It is wisest to start with clear liquids and soft foods after your wisdom teeth surgery. Think old favourites like ice cream and jelly, plus mashed potatoes and soft vegetables. If you can’t do without a dose of red meat, pop it in the blender to soften it. It is recommended you only return to food after the bleeding stops.

Other soft foods that are safe to eat:

  • Mashed bananas
  • Greek yoghurt
  • Scrambled eggs
  • Blended soups, such as tomato or pumpkin soup
  • Avocado
  • Smoothies
  • Porridge
  • Hummus
  • Mashed pumpkin
  • Salmon

What foods should I avoid after wisdom teeth removal?

Stay away from soft drinks, caffeinated drinks and foods that run the risk of getting stuck in the extraction site. Ouch! This means no nuts, popcorn, and definitely no chewy sweets.

Be sure to also avoid the following foods:

  • Spicy foods – these can inflame or cause irritation in the wound
  • Crunchy and crumbly foods – foods such as chips or cookies may crumble in your mouth, causing more harm than good
  • Foods with grains or seeds – these can get stuck in the extraction site

Can I drink water after wisdom teeth removal?

dentists recommend drinking lots of water following the surgery. Avoid drinking with a straw for at least a week because the sucking action can dislodge the blood clot from the socket and disrupt the healing process by causing a ‘dry socket’ to develop.

What is a dry socket? After your tooth is pulled, a blood clot will form in the extraction site to protect the bone and nerves underneath. If the clot becomes dislodged or dissolves, that leaves the bone and nerve exposed to air, food, fluid, and anything else that enters the mouth, leading to infection and severe pain which lasts for 5 or 6 days.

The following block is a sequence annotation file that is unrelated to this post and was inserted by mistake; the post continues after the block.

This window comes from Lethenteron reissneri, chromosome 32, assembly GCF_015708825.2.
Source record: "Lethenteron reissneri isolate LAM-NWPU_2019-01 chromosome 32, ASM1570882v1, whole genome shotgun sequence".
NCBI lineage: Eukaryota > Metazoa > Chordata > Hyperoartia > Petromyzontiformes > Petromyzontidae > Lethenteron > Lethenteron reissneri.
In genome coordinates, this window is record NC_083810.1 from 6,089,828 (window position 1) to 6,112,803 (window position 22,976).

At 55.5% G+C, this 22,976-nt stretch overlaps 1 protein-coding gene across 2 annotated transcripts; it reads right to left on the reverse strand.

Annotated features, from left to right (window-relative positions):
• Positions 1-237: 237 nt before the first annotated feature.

Other Potential Complications


Other Potential Complications

After your wisdom teeth extraction, it’s common to have a sore throat and feel some pain when swallowing. This should subside in two to three days. Stiffness of the jaw muscles is also common and may result in you having difficulty opening your mouth.

Here are some other more serious complications that can occur after wisdom teeth extraction.

Infection

When proper aftercare procedures are not followed, infection can occur. Some signs of infection include a high temperature, yellow or white discharge from the surgery site, and ongoing pain and swelling.

Nerve Injury

During wisdom teeth extraction, an injury to sections of a nerve can occur, but is not very common.

The injury can cause pain, tingling sensation, and numbness in your tongue, lower lip, chin, teeth and gums. Usually, the injury is only temporary and lasts for just a few weeks or months. It can be permanent, though if the nerve has been severely damaged.

Contact your dentist if you experience any of these complications after surgery. When aftercare is taken seriously, most people heal quickly from wisdom teeth extraction. Make sure that you follow your dentist’s instructions and eat the right foods to have a quick and easy recovery, so you can get back on your feet in no time.